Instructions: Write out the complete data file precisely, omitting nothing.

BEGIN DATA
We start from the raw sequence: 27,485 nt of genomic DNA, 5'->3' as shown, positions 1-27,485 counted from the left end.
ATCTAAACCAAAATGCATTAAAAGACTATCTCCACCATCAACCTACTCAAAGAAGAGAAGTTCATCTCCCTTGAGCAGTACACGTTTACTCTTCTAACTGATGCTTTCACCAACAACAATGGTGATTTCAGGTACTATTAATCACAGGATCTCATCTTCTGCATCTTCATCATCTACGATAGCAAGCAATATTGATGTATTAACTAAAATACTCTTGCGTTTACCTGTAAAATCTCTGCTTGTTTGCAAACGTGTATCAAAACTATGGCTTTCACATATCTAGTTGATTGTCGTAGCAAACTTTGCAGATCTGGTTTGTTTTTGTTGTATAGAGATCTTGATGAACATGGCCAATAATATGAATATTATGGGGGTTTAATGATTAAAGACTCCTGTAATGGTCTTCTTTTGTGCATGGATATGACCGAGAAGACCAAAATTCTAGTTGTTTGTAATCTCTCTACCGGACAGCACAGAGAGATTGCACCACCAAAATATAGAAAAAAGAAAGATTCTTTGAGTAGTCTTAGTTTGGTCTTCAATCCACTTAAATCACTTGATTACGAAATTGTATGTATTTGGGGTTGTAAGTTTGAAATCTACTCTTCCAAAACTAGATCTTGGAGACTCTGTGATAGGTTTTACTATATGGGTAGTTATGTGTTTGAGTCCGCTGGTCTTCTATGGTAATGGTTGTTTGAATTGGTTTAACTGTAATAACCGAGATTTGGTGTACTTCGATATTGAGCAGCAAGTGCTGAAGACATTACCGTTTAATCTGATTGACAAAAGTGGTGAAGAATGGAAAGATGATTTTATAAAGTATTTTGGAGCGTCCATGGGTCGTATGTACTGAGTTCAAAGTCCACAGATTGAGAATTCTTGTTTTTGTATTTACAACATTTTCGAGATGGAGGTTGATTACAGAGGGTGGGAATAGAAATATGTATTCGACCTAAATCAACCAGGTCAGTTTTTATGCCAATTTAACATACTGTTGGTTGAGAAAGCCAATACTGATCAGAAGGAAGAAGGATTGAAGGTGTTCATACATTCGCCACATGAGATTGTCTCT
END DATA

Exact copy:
We start from the raw sequence: 27,485 nt of genomic DNA, 5'->3' as shown, positions 1-27,485 counted from the left end.
ATCTAAACCAAAATGCATTAAAAGACTATCTCCACCATCAACCTACTCAAAGAAGAGAAGTTCATCTCCCTTGAGCAGTACACGTTTACTCTTCTAACTGATGCTTTCACCAACAACAATGGTGATTTCAGGTACTATTAATCACAGGATCTCATCTTCTGCATCTTCATCATCTACGATAGCAAGCAATATTGATGTATTAACTAAAATACTCTTGCGTTTACCTGTAAAATCTCTGCTTGTTTGCAAACGTGTATCAAAACTATGGCTTTCACATATCTAGTTGATTGTCGTAGCAAACTTTGCAGATCTGGTTTGTTTTTGTTGTATAGAGATCTTGATGAACATGGCCAATAATATGAATATTATGGGGGTTTAATGATTAAAGACTCCTGTAATGGTCTTCTTTTGTGCATGGATATGACCGAGAAGACCAAAATTCTAGTTGTTTGTAATCTCTCTACCGGACAGCACAGAGAGATTGCACCACCAAAATATAGAAAAAAGAAAGATTCTTTGAGTAGTCTTAGTTTGGTCTTCAATCCACTTAAATCACTTGATTACGAAATTGTATGTATTTGGGGTTGTAAGTTTGAAATCTACTCTTCCAAAACTAGATCTTGGAGACTCTGTGATAGGTTTTACTATATGGGTAGTTATGTGTTTGAGTCCGCTGGTCTTCTATGGTAATGGTTGTTTGAATTGGTTTAACTGTAATAACCGAGATTTGGTGTACTTCGATATTGAGCAGCAAGTGCTGAAGACATTACCGTTTAATCTGATTGACAAAAGTGGTGAAGAATGGAAAGATGATTTTATAAAGTATTTTGGAGCGTCCATGGGTCGTATGTACTGAGTTCAAAGTCCACAGATTGAGAATTCTTGTTTTTGTATTTACAACATTTTCGAGATGGAGGTTGATTACAGAGGGTGGGAATAGAAATATGTATTCGACCTAAATCAACCAGGTCAGTTTTTATGCCAATTTAACATACTGTTGGTTGAGAAAGCCAATACTGATCAGAAGGAAGAAGGATTGAAGGTGTTCATACATTCGCCACATGAGATTGTCTCT